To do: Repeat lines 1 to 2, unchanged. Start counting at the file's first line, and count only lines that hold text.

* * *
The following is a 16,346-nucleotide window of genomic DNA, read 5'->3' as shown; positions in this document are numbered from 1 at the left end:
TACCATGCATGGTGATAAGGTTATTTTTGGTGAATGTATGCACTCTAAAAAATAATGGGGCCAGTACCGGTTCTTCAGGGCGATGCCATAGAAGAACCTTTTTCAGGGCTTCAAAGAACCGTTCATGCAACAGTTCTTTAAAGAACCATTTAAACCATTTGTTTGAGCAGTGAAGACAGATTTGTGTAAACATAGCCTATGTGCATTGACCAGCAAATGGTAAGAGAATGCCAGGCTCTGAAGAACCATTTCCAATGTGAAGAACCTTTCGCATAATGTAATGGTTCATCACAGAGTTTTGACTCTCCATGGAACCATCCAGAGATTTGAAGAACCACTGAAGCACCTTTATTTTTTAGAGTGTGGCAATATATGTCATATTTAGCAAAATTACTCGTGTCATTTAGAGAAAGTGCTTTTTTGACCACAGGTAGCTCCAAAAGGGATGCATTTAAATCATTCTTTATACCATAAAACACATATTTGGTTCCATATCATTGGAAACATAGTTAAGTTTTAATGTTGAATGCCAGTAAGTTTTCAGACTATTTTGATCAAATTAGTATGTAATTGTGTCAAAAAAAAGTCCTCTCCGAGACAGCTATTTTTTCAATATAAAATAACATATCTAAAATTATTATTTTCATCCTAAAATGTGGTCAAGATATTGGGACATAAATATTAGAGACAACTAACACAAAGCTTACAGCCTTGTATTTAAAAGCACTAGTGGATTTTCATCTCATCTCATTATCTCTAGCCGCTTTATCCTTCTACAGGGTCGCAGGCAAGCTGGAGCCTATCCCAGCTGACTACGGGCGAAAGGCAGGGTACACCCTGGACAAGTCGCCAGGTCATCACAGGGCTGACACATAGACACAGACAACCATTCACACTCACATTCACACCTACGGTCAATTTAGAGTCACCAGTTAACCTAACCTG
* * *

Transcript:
The following is a 16,346-nucleotide window of genomic DNA, read 5'->3' as shown; positions in this document are numbered from 1 at the left end:
TACCATGCATGGTGATAAGGTTATTTTTGGTGAATGTATGCACTCTAAAAAATAATGGGGCCAGTACCGGTTCTTCAGGGCGATGCCATAGAAGAACCTTTTTCAGGGCTTCAAAGAACCGTTCATGCAACAGTTCTTTAAAGAACCATTTAAACCATTTGTTTGAGCAGTGAAGACAGATTTGTGTAAACATAGCCTATGTGCATTGACCAGCAAATGGTAAGAGAATGCCAGGCTCTGAAGAACCATTTCCAATGTGAAGAACCTTTCGCATAATGTAATGGTTCATCACAGAGTTTTGACTCTCCATGGAACCATCCAGAGATTTGAAGAACCACTGAAGCACCTTTATTTTTTAGAGTGTGGCAATATATGTCATATTTAGCAAAATTACTCGTGTCATTTAGAGAAAGTGCTTTTTTGACCACAGGTAGCTCCAAAAGGGATGCATTTAAATCATTCTTTATACCATAAAACACATATTTGGTTCCATATCATTGGAAACATAGTTAAGTTTTAATGTTGAATGCCAGTAAGTTTTCAGACTATTTTGATCAAATTAGTATGTAATTGTGTCAAAAAAAAGTCCTCTCCGAGACAGCTATTTTTTCAATATAAAATAACATATCTAAAATTATTATTTTCATCCTAAAATGTGGTCAAGATATTGGGACATAAATATTAGAGACAACTAACACAAAGCTTACAGCCTTGTATTTAAAAGCACTAGTGGATTTTCATCTCATCTCATTATCTCTAGCCGCTTTATCCTTCTACAGGGTCGCAGGCAAGCTGGAGCCTATCCCAGCTGACTACGGGCGAAAGGCAGGGTACACCCTGGACAAGTCGCCAGGTCATCACAGGGCTGACACATAGACACAGACAACCATTCACACTCACATTCACACCTACGGTCAATTTAGAGTCACCAGTTAACCTAACCTG